A mobile back-end as a service (MBaaS) called Kii Cloud officially opened for developers today, boasting 25 million end users and a group of distribution partners, including NTT docomo. Kii Cloud, in development for the past two years, marries APIs and SDKs with a proprietary back end that abstracts the complexity of building servers.
MBaaS is more often a way to cater to developers. The idea here is that developers program the app and push it out to Kii Cloud without having to build their own servers and back end. At the crux of it, Kii sells simplicity and scale through the APIs and SDKs that use object database technology originally developed as an open source project by db4objects. Its ad network and distribution across Japan, Korea and China give it significant reach.
How Kii Works
Developers write code for its apps and deploy to Kii. The SDK provides identity services as a core capability for user authentication across devices. Kii’s user profiles contain JSON-encodable objects that allow for users to build out their profiles relatively easily.
Kii is also marketing its data and analytics capabilities. Again, it’s the ease of use that they say is the advantage. SDKs are available for iOS and Android devices. We’ll see how easy it is to “throw any kind of data at it without any backend programming,” but for now we’ll give them the benefit of the doubt.
Matsumura said to me in an interview that Kii’s value comes from its ability to leverage the millions of users who would have access to its apps. Kii has its own ad network and gives developers the ability to directly sell and manage their own ads.
Kii Cloud is the story of Servo Software of Santa Clara and Synclore Corporation of Tokyo. Servo started as a provider of APIs and SDKs to network operators, device makers and developers. Synclore, founded in 2008, came out of a management buy-out from Nokia Japan. It provides software for operators like Docomo and Softbank, based on its proprietary mobile phone back-up system.
The companies merged in July 2010 and have since then built out their service. Miko Matsumura sits on Kii’s management team. He runs developer relations for the new Kii Cloud. He says the 25 million end users use apps and services from developers who work with distribution partners and sponsors that include Kyocera, Softbank and Sharp. The service, now in public beta, is free until at least the end of the year.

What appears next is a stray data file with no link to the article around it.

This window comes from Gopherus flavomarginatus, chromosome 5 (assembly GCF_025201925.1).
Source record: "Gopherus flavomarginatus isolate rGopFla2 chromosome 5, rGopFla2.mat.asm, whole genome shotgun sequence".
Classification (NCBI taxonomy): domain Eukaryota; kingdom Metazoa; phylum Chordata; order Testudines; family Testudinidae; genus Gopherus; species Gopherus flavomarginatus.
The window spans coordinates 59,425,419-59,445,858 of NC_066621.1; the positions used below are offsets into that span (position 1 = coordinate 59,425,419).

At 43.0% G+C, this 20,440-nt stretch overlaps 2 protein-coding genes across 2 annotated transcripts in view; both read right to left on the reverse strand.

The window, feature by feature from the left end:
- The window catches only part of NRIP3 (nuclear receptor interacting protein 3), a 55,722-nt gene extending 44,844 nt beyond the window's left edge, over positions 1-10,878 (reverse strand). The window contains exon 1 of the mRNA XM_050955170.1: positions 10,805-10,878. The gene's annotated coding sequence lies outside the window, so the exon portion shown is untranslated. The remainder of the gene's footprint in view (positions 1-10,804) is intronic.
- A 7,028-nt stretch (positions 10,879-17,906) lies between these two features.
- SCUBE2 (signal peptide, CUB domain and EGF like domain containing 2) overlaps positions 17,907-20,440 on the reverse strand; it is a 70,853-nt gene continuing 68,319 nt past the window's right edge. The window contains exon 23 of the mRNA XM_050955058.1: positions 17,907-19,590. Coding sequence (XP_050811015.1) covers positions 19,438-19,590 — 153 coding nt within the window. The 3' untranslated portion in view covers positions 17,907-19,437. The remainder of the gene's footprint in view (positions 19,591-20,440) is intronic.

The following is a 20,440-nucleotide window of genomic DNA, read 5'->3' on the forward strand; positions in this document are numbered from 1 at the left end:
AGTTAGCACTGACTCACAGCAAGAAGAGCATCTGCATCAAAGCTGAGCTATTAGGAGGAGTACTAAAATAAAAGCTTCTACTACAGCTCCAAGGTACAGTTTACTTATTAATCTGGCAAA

Christof Wittig, who founded Servo, is the CEO at Kii and the managing director at Kii Capital. Prior to Kii he worked as founder and CEO at db4objects, which Versant Corp. acquired in December 2008. db4objects developed, commercially licensed and supported db4o, an open source object database. The object-oriented technology in Kii comes from Wittig’s background with the technology. It is an integral aspect of the Kii service and allows for complex interactions that play out in the way developers add features and different data sets to the platform.
Kii is a second-generation cloud company. Its an engineering company, developed by veteran technologist who have brought syncing and database skill sets to create a service meant for the mobile market. But it’s the international flavor of this company that will have to play a factor in the company’s success. It’s the distribution of a company like NTT docomo that will make the difference. These are companies that have billing built into the services they offer, making Kii an attractive offering for developers looking to reach a global audience.
In conclusion, I would say that developers need to think carefully about the mobile back end that they use. There are a host of options available. Kin Lane covers the gamut of providers out there, including Stackmob, Kinvey and Parse. Kii claims it starts out of the gate as the largest of the providers with its huge end-user base. But this is a very crowded market — and a young one, too. Kii’s challenge will come in breaking out from the crowd and showing its back end is capable of scaling to millions of users across multiple global regions.